Academy Award Nominee Abigail Breslin is Kit Kittredge, An American Girl | Lessons for Grades 3-5. Meets National Standards in Language Arts and Social Studies
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About This Lesson Plan



Journalism with Kit!

Lesson 3: Solving Mysteries!

Students will learn about deductive reporting skills and how to reach logical conclusions while strengthening reading skills.

•Understanding narrative accounts (poems and stories)
•Uses general skills/strategies of the reading process

For a complete list of standards, click here

Printable 3: Maya and the Missing Pudding (PDF)


1. Tell students that writing an article is sometimes like solving a mystery. Journalists often need to uncover important information when writing articles. Explain that the five Ws are valuable tools in gathering information for an article or solving a mystery.

2. Describe the stages of solving a mystery: First, make observations and write them down. Second, rule out unimportant or misleading clues—these are clues that won’t help you solve the mystery. Finally, look at the evidence and use what you know to draw conclusions.3. Remind students that it is important to always stick to the facts. The five Ws can help!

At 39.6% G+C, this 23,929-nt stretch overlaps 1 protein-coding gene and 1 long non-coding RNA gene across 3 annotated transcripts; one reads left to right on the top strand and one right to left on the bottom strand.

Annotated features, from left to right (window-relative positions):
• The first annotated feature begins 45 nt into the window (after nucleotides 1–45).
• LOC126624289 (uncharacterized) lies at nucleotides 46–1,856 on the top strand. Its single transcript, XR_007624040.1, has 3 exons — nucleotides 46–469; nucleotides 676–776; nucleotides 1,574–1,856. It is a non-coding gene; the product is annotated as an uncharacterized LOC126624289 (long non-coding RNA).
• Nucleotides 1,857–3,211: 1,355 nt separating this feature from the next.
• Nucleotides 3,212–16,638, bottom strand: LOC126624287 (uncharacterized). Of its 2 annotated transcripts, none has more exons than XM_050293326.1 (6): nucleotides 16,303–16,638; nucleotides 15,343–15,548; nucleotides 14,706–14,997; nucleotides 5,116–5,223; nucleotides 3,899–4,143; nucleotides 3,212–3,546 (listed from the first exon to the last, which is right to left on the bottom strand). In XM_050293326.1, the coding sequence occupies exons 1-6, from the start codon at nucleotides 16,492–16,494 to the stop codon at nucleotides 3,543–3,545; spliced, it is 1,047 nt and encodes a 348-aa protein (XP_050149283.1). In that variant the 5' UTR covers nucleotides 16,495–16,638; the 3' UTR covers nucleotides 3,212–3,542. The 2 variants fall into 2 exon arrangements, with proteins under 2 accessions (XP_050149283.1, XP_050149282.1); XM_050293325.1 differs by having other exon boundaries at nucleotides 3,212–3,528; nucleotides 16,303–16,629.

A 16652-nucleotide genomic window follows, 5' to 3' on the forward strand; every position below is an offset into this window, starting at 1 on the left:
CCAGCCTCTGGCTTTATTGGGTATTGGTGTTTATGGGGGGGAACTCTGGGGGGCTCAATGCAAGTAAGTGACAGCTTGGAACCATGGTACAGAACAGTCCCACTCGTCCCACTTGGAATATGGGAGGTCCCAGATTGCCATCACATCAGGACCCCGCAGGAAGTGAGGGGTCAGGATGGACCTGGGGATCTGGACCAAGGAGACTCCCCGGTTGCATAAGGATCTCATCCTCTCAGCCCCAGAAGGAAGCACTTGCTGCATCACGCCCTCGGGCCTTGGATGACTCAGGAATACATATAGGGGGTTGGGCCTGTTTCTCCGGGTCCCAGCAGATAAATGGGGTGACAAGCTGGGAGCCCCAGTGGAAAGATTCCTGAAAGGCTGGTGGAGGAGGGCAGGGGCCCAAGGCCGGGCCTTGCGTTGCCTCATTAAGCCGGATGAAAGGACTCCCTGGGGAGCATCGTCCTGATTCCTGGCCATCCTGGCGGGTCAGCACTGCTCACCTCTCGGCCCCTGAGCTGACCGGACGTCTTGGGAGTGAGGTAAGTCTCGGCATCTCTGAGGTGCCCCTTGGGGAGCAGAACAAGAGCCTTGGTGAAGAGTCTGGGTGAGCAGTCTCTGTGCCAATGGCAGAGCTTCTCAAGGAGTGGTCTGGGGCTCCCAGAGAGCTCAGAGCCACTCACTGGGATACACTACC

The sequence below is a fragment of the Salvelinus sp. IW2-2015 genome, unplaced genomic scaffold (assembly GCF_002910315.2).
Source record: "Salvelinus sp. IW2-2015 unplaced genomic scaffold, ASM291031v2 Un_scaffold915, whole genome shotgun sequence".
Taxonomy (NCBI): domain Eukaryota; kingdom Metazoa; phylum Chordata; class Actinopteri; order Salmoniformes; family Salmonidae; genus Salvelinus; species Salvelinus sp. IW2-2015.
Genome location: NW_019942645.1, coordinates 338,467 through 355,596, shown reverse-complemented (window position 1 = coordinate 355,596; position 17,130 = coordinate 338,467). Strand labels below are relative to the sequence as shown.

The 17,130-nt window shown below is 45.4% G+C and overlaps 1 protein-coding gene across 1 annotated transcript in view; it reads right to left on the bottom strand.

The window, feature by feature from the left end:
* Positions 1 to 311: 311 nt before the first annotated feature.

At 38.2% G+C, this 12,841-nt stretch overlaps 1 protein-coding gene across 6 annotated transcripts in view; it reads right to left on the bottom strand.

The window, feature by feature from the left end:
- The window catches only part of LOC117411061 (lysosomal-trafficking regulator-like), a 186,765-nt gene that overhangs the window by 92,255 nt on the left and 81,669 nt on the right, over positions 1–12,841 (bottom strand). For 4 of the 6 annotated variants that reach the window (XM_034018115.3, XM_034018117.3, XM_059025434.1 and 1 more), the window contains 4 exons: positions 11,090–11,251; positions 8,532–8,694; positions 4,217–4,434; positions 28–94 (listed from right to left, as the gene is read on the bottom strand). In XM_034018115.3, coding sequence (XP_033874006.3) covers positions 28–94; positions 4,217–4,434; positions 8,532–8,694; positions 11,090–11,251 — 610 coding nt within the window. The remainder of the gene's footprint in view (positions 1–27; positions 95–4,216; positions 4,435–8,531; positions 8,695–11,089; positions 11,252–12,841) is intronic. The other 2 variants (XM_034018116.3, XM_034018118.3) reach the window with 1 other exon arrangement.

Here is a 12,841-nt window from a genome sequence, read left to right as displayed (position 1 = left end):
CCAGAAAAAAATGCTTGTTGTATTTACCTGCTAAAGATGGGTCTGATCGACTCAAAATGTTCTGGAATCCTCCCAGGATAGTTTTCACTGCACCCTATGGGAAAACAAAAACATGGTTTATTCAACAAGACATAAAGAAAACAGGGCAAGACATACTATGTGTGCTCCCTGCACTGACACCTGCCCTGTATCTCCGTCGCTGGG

4. Distribute Printable 3: Maya and the Missing Pudding (PDF). Instruct students to read the story at the top of the page. Then, have students answer the questions in Part 2.

5. Create a 3-column table on the board. Column headings should read Evidence, Possible Solutions, and Conclusion. As a class, fill in the table with information from the story. Ask the students to work together to solve the mystery of the missing pudding. Review answers as a class. (Answers: 1. Maya never mentioned what the snack was, so Marco couldn’t have known it was pudding unless he took it; 2. Possible answer: Marco put it there; 3. It looked like the dog may have taken it; 4. Maya couldn’t have proven that Marco took the pudding because he could have known what the snack was by looking through the bag.)

Divide students into groups of three. Instruct each group to write a mini-mystery for the class. Remind students to make sure that their stories answer the five Ws. Once complete, have each group present their mystery to the class and have the other students solve the mystery by answering the five Ws.


From the mystery story, your students have learned that everything may not be exactly what it seems. Reinforce this lesson by distributing Bonus Activity 3: Fact or Opinion? (PDF) . Review the instructions as a class and help guide your students through the fact or opinion activity. (Answers: 1. think, must, bet, imagine; 2. The robber wore a heavy coat, a watch, muddy shoes, and green pants; 3. the robber was mean, the chief doesn’t trust farmers, the robber likes the color blue, the robber likes potato soup, the chief imagines the robber is from New York.)

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